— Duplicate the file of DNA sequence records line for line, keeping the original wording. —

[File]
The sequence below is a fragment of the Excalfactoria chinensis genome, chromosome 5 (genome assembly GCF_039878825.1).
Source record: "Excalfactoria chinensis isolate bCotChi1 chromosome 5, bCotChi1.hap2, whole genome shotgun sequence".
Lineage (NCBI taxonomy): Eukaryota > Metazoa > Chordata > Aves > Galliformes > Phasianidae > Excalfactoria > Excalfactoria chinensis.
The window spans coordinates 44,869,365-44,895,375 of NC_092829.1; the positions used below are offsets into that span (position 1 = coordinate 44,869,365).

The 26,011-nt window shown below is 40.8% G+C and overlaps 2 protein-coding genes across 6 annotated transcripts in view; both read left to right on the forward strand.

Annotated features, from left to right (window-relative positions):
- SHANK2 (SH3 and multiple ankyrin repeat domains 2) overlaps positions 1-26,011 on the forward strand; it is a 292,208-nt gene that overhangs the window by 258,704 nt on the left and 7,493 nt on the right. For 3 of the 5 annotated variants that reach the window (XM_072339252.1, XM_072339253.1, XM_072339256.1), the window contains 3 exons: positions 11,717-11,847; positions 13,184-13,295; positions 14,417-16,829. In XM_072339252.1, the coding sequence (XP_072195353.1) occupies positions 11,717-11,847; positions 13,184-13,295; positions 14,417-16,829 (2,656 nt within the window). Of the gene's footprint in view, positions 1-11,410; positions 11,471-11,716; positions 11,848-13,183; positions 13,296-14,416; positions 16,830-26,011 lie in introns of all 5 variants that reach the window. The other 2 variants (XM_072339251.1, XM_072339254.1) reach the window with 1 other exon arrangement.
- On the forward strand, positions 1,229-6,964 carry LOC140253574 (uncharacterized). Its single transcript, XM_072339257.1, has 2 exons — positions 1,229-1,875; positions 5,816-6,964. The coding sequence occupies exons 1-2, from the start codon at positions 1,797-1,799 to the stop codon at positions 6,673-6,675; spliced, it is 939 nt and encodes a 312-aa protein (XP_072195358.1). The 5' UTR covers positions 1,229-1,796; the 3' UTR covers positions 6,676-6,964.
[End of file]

The sequence below is a fragment of the Excalfactoria chinensis genome, chromosome 5 (genome assembly GCF_039878825.1).
Source record: "Excalfactoria chinensis isolate bCotChi1 chromosome 5, bCotChi1.hap2, whole genome shotgun sequence".
Lineage (NCBI taxonomy): Eukaryota > Metazoa > Chordata > Aves > Galliformes > Phasianidae > Excalfactoria > Excalfactoria chinensis.
The window spans coordinates 44,869,365-44,895,375 of NC_092829.1; the positions used below are offsets into that span (position 1 = coordinate 44,869,365).

The 26,011-nt window shown below is 40.8% G+C and overlaps 2 protein-coding genes across 6 annotated transcripts in view; both read left to right on the forward strand.

Annotated features, from left to right (window-relative positions):
- SHANK2 (SH3 and multiple ankyrin repeat domains 2) overlaps positions 1-26,011 on the forward strand; it is a 292,208-nt gene that overhangs the window by 258,704 nt on the left and 7,493 nt on the right. For 3 of the 5 annotated variants that reach the window (XM_072339252.1, XM_072339253.1, XM_072339256.1), the window contains 3 exons: positions 11,717-11,847; positions 13,184-13,295; positions 14,417-16,829. In XM_072339252.1, the coding sequence (XP_072195353.1) occupies positions 11,717-11,847; positions 13,184-13,295; positions 14,417-16,829 (2,656 nt within the window). Of the gene's footprint in view, positions 1-11,410; positions 11,471-11,716; positions 11,848-13,183; positions 13,296-14,416; positions 16,830-26,011 lie in introns of all 5 variants that reach the window. The other 2 variants (XM_072339251.1, XM_072339254.1) reach the window with 1 other exon arrangement.
- On the forward strand, positions 1,229-6,964 carry LOC140253574 (uncharacterized). Its single transcript, XM_072339257.1, has 2 exons — positions 1,229-1,875; positions 5,816-6,964. The coding sequence occupies exons 1-2, from the start codon at positions 1,797-1,799 to the stop codon at positions 6,673-6,675; spliced, it is 939 nt and encodes a 312-aa protein (XP_072195358.1). The 5' UTR covers positions 1,229-1,796; the 3' UTR covers positions 6,676-6,964.